After meeting Paul Kaye, I got it into my head to ask him about Tinker Bell because his X-wife Judy Kaye performed this for many years at Disneyland Anaheim California. I met her one day while performing at the Anaheim Convention Center at Ringling Bros. Circus.

When I returned home from Japan, I made a mad dash to Disneyland and inquired about Tinker Bell and found out they had put the flying Tinker Bell on hiatus for seven years while they were building New Fantasyland. I secured an audition with Stan Freese the talent resource director and acquired the job as Tinker Bell in 1983-2005, now known as the longest-flying Tinker Bell in Disneyland history at

(Reverting back to the 1980s). Now there is more to this story because, around 1986, I asked Bob about how to achieve a license as a talent agent because I had an affinity for spotting great talents. I soon opened my own agency and started booking variety artists and hired them as independent contractors for my talent agency, World Wide Acts. Disneyland asked me if I wanted to book talent for them for corporate, and media events from 1989-2000. It was so wonderful to perform as Tinker Bell and also book talent at various times with all types of variety performers. You can read about this on my website.

I also ran a circus school as the director at L.A. Gymnastics in Los Angeles in 2008, and Bob hung all the rigging at the age of 76, much to my surprise. This is when I presented Bob with the plaque dedication of me flying as Tinker Bell, and thanking him for my wonderful circus career, I owed Bob a lifetime of thank you’ s for bringing me such exciting career sets. Please see the photos of me with him on my website,

When I received this call about Bob being nominated for Coach of The Year at the Circus Ring of Fame, I was more than willing to dedicate my entire career to Bob. I happen to be writing my memoir and this dedication to Bob is a large part of my book. I want to thank Bobby for introducing me to a world I would have never known, much like a quantum leap into time. I proudly nominate him for this amazing award.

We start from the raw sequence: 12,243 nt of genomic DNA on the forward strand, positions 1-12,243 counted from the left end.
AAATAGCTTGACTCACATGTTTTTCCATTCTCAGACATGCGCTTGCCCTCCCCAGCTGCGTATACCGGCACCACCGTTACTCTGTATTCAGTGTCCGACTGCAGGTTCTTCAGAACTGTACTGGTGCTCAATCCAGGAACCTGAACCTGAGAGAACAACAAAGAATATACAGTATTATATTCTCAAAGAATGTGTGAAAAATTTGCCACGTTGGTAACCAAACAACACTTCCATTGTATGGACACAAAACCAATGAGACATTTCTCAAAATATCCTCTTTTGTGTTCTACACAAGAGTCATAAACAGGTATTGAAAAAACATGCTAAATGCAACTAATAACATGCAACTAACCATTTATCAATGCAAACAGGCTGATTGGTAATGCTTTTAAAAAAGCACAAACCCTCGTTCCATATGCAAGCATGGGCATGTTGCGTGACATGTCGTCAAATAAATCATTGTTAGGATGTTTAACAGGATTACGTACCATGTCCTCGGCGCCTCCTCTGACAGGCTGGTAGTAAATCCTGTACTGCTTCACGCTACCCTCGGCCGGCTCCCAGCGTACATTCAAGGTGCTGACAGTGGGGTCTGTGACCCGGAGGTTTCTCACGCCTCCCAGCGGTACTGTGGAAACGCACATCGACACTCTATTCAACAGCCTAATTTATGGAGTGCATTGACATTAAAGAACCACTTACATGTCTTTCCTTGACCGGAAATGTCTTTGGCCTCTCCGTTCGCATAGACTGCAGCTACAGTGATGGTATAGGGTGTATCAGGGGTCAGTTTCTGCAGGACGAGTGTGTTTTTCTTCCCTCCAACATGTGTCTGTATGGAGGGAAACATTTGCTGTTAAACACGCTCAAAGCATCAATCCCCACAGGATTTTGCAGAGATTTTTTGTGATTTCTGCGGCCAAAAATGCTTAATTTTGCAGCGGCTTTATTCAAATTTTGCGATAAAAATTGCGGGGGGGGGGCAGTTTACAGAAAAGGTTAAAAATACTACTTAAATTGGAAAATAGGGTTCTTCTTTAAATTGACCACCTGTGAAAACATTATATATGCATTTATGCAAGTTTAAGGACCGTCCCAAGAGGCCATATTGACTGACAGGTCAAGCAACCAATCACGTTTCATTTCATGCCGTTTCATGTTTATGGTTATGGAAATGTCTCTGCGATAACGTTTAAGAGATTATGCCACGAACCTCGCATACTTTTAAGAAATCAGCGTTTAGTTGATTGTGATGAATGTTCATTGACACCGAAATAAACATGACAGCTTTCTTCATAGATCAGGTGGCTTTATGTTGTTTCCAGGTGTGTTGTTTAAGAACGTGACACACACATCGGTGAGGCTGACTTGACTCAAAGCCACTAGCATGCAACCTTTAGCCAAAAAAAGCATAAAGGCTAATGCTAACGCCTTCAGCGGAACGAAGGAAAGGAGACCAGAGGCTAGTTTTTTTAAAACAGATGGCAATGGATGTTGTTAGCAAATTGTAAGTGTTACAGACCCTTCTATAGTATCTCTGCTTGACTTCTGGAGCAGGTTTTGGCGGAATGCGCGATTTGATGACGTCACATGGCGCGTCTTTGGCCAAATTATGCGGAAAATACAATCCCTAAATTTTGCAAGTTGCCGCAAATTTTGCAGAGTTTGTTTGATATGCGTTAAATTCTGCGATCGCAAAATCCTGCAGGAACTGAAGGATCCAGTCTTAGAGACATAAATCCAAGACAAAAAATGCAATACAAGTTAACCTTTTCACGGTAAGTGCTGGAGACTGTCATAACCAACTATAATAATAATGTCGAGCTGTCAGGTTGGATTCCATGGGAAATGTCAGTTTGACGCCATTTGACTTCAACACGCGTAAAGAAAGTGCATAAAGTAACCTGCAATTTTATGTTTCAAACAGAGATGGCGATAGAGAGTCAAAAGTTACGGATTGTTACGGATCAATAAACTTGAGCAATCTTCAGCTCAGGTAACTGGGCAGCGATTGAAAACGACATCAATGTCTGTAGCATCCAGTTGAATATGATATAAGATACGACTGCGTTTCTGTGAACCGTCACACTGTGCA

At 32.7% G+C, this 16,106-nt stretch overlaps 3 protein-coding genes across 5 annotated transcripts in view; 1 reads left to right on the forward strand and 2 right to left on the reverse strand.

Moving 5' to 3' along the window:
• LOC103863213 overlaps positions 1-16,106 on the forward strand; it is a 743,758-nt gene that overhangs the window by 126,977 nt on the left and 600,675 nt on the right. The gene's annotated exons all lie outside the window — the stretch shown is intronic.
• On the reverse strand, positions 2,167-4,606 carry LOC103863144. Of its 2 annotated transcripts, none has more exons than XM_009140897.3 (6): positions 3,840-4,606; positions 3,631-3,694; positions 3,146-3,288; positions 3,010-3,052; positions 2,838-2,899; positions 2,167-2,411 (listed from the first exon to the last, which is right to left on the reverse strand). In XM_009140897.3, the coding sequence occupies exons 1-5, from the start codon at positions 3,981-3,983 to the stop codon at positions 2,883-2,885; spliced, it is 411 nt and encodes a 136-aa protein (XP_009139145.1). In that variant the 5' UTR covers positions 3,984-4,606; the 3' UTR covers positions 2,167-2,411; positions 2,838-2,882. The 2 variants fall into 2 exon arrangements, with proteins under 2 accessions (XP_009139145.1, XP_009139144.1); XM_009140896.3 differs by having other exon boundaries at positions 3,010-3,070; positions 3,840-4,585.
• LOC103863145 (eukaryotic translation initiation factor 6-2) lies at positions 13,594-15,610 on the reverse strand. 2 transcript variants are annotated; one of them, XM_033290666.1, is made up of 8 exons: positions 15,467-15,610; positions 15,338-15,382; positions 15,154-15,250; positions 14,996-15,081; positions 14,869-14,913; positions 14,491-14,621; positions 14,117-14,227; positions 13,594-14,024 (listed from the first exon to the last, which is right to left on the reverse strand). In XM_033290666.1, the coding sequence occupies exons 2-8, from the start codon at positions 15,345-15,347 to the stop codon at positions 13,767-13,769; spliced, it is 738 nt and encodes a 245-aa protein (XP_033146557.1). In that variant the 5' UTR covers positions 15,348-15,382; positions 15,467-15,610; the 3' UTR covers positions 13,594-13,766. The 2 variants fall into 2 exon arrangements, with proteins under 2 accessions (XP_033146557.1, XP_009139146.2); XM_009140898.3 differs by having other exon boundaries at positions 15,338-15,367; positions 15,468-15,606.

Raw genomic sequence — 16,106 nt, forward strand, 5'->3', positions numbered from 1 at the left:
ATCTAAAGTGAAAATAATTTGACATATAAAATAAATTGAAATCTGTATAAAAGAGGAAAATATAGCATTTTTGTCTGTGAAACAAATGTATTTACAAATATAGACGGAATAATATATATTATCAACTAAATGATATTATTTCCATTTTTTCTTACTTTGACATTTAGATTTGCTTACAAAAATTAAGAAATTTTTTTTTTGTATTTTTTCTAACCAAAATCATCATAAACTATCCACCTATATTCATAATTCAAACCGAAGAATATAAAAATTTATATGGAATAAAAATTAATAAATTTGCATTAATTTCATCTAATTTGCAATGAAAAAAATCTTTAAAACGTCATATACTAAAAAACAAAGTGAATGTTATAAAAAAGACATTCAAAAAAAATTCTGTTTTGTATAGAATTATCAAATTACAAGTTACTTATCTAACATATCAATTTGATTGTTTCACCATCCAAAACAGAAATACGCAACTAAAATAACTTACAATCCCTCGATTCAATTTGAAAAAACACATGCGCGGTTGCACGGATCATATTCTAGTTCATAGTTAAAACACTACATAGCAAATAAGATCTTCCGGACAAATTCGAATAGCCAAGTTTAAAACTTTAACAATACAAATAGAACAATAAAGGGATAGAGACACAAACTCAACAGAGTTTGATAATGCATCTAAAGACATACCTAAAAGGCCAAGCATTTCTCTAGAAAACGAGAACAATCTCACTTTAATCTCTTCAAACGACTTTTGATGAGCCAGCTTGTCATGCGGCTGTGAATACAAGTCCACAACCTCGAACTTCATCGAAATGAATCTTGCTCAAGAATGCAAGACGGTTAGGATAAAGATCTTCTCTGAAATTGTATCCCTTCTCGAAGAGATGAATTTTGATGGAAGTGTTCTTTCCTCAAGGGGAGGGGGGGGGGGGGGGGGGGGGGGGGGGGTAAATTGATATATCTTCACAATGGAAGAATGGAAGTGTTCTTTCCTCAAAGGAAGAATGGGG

Gina Rock

Here is the article about Bob Yerkes as Boba Fett in Star Wars: Return of the Jedi.

Bob was Boba Fett

If you would like to learn more about Gina Rock and her time in the circus, her time as Tinker Bell in Disneyland, listen to interviews, or get a signed autograph, please visit her website.

Tinker Bell Interview with her Tink Crew - Bruce & Jim

Gina Rock With Her Tink Crew 

by Joshua Shaffer

This interview project was a long time in the making. Gina Rock made contact with two of her Tink Crew members from the 1980s, Jim Moore and Bruce McGuire. She was able to get ahold of never before seen photos and video footage from Jim.

Richard and Sarah Woloski from the Skywalking Through Neverland podcast conducted the interview. Gina was interviewed along with Bruce, but at the last minute, Jim wasn’t able to make it on the call. Bruce and Gina told stories about their time together in Disneyland. Bruce worked in Disneyland from 1973-2001 and was with the Tink Crew from 1984-1987. Jim worked in Disneyland from 1976-1988 and was with Gina from 1985-1989.

Here is the interview with Skywalking Through Neverland episode #399 aired December 8, 2022.

You can also listen to it on your favorite podcast platform or directly from their website

Jim was able to send us this never before seen footage of a daytime flight test with sandbags from 1983. This safety test was conducted to make sure everything was safe for Gina to fly for the nightly fireworks.

Sometimes Gina would come in for a hard crash landing. The mattress at the end was held by two Cast Members, referred to as spots. You can see Gina coming in hard in this footage from Jim. The radio chatter is the Cast Members and that countdown voice you hear is Jack Wagner, "The Voice of Disneyland."

While watching the fireworks, it does appear that Tinker Bell is flying right by the castle. In fact, the cable is further behind the turrets than it appears. Here are different angles to show Tink’s flight path from the top of Matterhorn Mountain all the way to the landing platform on the other side of Fantasyland.

Here are some images of what the landing tower looks like now and what it looked like after it was built.

Here are some photos of Gina with her Tink Crew.

Here is Gina's first interview with Skywalking Through Neverland November 15, 2017. 

If you enjoyed this article, please visit Gina's website

Tinker Bell and Me: Adventures of a Disneyland Dresser

 Tinker Bell and Me:  

Adventures of a Disneyland Dresser #1

by C.A. Jaymes

Photo by steven lozano on Unsplash

I was employed in the Wardrobe Department at the original Disneyland Resort in Anaheim, California from December of 1977 to August of 1985. During that time I worked in many areas of the department dressing performers in parades, stage shows, and other entertainment venues throughout the Park. But one of the most interesting assignments I ever got handed was the summer I was tapped to dress Tinker Bell every night before she was pushed off The Matterhorn.

It was the summer of 1983, and as I had done every summer since I’d started at the Park, I was working as a wardrobe crew member on The Main Street Electrical Parade. The parade crew reported for work at 4:00 p.m., changed into our costumes (ugly blue polyester pant suits), collected a couple of bins of freshly laundered sweat socks, T-shirts, and towels, loaded them into our utility truck, then drove via the backstage perimeter road to the parade warehouse where the floats and costumes were stored.